Two studies in this special issue were performed in humans aiming to further characterize obesity-associated inflammation. F.-I. Corona-Meraz et al., by evaluating the inflammatory and metabolic phenotype of subjects with obesity and insulin resistance, found that chemerin, an adipokine related to adiposity levels and fat distribution, is associated with obesity, dyslipidemia, and insulin resistance, whereas its receptor chemerin chemokine-like receptor 1 (CMKLR1) is associated only with obesity. C. Wang et al., on the other hand, by evaluating the gene expression profile of the visceral adipose tissue from lean and obese subjects from the Uyghur population, found a correlation between reduced expression of A2b adenosine receptor and the transcriptional factors Kruppel-like factors 4 and 5 with obesity-associated dyslipidemia and inflammation.

This special issue also brings some interesting review articles addressing several aspects of metabolic disease-associated inflammation. D. Ortuño-Sahagún et al., for example, reviewed recent evidence supporting the link between obesity and the pathogenesis of multiple sclerosis, a chronic autoimmune and inflammatory disease. P.-F. Bryan et al., on the other hand, reviewed the mechanisms involved in the regulation of cytokine profile by sphingolipids, the role of gut microbiota in providing signaling molecules that favor the communication between resident bacteria and intestinal cells, and the potential of sphingolipids and gut microbiota as targets or therapeutic agents for inflammatory bowel disease. H. J. Coelho Junior et al. reviewed the possible molecular mechanisms associated with muscle atrophy in stroke patients, as well as the modulatory effect of inflammation in this condition. G. van Niekerk et al. reviewed evidence suggesting that sickness-associated anorexia may be a mechanism by which autophagic flux is upregulated systemically and claim that some patients might benefit from permissive underfeeding. Finally, U. Nydegger et al. reviewed some approaches to sort out from big data the relevant results for patient care in precision medicine.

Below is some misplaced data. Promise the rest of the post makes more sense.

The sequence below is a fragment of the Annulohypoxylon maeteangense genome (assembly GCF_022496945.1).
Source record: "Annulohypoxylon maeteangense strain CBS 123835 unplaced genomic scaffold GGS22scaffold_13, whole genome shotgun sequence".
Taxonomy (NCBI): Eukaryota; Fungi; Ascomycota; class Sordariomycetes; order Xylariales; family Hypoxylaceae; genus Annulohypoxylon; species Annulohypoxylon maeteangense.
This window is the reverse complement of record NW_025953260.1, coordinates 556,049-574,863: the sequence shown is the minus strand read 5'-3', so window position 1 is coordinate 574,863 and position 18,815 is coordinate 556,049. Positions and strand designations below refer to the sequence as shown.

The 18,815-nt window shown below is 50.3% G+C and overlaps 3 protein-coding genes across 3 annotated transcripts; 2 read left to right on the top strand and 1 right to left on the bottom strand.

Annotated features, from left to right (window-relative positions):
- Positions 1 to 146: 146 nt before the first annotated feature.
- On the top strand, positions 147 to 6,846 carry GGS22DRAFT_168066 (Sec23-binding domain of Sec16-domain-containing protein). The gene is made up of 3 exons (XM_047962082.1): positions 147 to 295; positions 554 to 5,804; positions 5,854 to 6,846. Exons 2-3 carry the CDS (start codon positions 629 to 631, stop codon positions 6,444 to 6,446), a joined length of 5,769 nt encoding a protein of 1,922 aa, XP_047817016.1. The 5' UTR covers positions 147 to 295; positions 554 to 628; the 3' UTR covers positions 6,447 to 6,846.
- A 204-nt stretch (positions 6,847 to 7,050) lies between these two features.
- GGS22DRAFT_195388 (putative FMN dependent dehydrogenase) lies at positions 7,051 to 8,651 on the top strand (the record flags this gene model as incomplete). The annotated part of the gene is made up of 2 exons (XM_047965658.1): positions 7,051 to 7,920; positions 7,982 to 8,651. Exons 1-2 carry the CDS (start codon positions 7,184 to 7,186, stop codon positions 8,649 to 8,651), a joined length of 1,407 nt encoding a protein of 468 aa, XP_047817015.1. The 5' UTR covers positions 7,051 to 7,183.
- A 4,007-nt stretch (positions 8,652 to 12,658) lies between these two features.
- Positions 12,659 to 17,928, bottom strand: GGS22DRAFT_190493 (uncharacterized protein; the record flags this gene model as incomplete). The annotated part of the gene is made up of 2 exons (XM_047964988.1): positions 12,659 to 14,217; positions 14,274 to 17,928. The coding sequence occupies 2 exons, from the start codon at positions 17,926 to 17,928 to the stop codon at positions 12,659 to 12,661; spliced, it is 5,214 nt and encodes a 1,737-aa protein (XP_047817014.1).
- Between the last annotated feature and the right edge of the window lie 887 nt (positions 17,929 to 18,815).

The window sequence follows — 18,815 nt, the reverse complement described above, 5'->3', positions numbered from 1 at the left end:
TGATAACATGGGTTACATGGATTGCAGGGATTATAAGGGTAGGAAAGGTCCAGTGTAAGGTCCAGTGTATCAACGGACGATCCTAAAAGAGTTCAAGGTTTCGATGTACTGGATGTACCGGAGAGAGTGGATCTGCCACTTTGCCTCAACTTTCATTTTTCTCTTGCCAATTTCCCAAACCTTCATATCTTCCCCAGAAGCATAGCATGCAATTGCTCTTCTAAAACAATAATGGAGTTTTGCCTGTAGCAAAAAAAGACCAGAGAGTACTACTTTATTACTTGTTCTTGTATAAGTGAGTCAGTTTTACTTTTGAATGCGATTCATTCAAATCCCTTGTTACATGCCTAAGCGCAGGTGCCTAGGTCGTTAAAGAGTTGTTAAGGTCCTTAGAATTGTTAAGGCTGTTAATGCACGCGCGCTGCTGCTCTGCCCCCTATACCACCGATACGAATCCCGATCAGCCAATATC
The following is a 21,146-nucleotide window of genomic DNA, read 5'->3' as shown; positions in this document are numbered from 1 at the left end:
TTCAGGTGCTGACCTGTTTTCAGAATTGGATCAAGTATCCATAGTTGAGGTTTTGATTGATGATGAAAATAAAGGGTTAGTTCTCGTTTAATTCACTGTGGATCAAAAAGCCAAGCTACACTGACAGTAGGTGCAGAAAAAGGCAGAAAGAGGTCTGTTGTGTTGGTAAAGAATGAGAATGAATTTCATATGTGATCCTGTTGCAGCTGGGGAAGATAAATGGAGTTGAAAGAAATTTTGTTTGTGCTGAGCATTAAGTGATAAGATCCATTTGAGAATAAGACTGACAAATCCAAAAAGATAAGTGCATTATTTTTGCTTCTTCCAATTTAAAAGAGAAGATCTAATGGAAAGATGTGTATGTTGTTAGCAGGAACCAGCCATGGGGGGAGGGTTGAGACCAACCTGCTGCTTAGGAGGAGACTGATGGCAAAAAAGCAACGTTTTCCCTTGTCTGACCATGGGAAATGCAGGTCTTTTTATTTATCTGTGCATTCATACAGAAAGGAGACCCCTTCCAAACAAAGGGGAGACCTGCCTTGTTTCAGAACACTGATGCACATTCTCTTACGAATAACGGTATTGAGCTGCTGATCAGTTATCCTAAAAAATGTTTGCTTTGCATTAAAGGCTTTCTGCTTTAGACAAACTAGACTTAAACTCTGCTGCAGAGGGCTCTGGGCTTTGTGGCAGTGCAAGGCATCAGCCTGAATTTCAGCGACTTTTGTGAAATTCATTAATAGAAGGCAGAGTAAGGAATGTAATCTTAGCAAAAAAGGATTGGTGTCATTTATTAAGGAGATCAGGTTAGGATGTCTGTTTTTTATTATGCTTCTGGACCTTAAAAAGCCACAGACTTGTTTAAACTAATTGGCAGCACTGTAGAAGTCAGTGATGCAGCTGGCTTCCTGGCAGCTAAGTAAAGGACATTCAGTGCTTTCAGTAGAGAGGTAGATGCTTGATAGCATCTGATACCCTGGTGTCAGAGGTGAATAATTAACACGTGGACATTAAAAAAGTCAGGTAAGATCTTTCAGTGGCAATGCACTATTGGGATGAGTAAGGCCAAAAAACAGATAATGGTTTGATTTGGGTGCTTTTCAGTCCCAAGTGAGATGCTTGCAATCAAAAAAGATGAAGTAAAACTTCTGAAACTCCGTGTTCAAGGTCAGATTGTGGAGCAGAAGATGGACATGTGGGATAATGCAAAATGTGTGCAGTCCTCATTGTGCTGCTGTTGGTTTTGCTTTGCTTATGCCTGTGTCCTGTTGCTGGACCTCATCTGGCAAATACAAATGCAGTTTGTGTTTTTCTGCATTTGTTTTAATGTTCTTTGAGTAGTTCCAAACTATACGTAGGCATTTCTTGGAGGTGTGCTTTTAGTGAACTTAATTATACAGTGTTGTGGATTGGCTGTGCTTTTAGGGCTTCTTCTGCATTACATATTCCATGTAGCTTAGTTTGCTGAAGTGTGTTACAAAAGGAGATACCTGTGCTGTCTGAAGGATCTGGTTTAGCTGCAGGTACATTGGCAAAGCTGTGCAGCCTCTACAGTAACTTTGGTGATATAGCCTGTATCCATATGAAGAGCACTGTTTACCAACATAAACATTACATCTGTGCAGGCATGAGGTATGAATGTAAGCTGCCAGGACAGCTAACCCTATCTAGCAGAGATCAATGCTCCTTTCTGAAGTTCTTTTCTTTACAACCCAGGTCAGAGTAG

Therefore, in our opinion, this special issue brings new insights into the intricate mechanisms driving the inflammatory processes associated with metabolic diseases. We hope that these information will help to pave the way for the development of efficient strategies to prevent and treat these diseases.

Jose C. Rosa Neto
Fabio S. Lira
Soumen Roy
William Festuccia